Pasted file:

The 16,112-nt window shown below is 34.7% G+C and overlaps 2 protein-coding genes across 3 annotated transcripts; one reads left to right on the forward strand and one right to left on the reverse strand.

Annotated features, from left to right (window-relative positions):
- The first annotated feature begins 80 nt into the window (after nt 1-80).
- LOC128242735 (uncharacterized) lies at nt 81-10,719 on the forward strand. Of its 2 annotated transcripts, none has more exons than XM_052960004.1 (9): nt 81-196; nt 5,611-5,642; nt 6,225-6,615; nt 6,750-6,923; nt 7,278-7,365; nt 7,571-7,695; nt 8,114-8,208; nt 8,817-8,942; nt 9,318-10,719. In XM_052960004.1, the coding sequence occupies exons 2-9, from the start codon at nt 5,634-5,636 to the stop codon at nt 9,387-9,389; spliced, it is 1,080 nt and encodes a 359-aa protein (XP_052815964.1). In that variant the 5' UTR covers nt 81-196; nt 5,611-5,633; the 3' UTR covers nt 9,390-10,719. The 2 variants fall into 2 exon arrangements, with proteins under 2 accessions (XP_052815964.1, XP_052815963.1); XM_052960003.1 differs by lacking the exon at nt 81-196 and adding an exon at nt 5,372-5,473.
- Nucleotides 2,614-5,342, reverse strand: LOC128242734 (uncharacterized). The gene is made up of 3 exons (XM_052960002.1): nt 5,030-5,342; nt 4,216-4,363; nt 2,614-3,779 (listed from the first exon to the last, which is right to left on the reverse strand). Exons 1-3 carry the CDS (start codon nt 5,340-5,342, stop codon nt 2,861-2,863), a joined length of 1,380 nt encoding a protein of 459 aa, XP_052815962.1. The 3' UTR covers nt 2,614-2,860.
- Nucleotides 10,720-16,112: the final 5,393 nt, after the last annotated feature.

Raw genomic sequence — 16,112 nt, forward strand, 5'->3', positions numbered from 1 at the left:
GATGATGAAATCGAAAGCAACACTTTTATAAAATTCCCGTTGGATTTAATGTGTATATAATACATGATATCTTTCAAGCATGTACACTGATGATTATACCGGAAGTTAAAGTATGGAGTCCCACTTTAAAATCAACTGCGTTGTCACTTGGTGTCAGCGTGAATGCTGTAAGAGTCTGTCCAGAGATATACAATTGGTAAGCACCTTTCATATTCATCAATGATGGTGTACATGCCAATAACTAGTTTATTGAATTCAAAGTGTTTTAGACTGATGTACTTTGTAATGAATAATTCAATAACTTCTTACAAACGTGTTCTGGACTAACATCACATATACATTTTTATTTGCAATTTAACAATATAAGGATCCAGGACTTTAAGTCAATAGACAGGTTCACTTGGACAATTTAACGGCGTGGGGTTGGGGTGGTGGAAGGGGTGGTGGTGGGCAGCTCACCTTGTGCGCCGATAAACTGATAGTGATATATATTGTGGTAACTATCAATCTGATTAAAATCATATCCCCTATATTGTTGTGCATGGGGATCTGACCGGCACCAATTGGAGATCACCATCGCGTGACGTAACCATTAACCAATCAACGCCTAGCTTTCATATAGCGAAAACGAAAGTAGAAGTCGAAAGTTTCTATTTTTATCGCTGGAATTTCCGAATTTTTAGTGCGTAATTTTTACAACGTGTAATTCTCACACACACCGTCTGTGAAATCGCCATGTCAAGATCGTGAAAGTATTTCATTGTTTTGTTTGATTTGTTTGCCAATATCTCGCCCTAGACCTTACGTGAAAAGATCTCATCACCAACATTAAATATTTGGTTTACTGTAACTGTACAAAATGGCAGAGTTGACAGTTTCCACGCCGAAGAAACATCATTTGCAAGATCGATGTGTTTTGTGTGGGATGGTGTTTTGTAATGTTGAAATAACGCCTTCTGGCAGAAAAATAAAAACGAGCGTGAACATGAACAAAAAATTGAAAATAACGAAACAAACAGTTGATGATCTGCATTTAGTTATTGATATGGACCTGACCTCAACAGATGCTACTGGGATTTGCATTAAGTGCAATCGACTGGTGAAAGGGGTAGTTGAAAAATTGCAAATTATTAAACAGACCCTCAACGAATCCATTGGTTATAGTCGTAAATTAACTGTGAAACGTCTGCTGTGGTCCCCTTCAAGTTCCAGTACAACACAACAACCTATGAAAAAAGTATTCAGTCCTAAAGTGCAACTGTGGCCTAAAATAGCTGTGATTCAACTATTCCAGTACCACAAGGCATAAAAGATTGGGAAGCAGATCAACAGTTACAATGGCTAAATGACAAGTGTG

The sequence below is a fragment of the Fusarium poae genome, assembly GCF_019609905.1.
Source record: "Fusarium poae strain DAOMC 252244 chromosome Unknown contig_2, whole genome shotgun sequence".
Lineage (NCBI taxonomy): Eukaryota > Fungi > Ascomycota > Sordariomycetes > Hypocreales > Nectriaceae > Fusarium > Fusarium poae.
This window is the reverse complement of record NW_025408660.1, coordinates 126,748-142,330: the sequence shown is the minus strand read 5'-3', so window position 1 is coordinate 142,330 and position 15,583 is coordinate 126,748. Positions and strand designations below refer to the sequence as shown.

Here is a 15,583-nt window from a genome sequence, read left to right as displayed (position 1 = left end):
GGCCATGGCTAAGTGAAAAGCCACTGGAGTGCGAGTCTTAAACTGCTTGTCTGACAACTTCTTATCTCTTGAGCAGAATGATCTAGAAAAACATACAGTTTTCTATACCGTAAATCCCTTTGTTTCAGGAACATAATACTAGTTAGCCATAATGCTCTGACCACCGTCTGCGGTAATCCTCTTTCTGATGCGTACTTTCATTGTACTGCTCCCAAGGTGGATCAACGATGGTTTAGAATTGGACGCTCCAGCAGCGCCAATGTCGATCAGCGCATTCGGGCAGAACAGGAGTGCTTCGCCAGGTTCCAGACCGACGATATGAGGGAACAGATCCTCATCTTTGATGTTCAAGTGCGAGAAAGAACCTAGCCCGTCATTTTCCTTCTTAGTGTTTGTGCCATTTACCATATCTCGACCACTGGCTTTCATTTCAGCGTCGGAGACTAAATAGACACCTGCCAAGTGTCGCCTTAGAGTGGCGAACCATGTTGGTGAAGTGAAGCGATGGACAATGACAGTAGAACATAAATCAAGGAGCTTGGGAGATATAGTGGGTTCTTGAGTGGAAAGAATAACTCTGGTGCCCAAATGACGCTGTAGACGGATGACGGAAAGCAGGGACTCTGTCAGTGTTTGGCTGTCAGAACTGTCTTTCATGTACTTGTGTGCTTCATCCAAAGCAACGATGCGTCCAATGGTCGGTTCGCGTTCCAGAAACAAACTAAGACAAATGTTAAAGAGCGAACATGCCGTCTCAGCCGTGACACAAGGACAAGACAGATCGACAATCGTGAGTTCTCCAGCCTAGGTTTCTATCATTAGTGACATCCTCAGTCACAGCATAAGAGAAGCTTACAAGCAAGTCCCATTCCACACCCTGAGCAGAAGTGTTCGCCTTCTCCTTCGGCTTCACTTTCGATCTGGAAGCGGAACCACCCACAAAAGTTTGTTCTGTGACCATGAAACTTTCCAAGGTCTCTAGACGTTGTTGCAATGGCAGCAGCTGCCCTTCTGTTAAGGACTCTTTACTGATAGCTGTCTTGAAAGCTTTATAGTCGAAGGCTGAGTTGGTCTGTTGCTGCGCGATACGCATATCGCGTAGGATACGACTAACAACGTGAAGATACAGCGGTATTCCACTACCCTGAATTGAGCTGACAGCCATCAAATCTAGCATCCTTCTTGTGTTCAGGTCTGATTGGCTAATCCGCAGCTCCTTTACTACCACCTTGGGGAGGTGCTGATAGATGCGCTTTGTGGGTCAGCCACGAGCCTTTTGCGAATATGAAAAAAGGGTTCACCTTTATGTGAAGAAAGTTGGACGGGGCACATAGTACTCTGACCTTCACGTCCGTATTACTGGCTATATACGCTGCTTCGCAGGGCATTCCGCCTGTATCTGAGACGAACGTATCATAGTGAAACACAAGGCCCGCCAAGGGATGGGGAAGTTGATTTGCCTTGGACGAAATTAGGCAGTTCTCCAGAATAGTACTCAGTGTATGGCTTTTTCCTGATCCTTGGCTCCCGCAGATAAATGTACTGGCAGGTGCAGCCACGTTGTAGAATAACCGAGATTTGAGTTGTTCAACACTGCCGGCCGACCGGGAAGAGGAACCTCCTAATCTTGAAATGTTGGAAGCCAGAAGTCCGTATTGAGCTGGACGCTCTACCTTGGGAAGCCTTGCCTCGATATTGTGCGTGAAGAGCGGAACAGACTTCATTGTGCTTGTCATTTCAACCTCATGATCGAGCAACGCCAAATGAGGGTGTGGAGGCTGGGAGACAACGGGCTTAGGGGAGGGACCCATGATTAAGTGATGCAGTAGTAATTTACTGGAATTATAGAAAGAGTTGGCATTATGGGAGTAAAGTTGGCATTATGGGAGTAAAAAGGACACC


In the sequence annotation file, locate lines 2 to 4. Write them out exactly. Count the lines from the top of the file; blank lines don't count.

Annotated features, from left to right (window-relative positions):
- The first annotated feature begins 80 nt into the window (after nt 1-80).
- LOC128242735 (uncharacterized) lies at nt 81-10,719 on the forward strand. Of its 2 annotated transcripts, none has more exons than XM_052960004.1 (9): nt 81-196; nt 5,611-5,642; nt 6,225-6,615; nt 6,750-6,923; nt 7,278-7,365; nt 7,571-7,695; nt 8,114-8,208; nt 8,817-8,942; nt 9,318-10,719. In XM_052960004.1, the coding sequence occupies exons 2-9, from the start codon at nt 5,634-5,636 to the stop codon at nt 9,387-9,389; spliced, it is 1,080 nt and encodes a 359-aa protein (XP_052815964.1). In that variant the 5' UTR covers nt 81-196; nt 5,611-5,633; the 3' UTR covers nt 9,390-10,719. The 2 variants fall into 2 exon arrangements, with proteins under 2 accessions (XP_052815964.1, XP_052815963.1); XM_052960003.1 differs by lacking the exon at nt 81-196 and adding an exon at nt 5,372-5,473.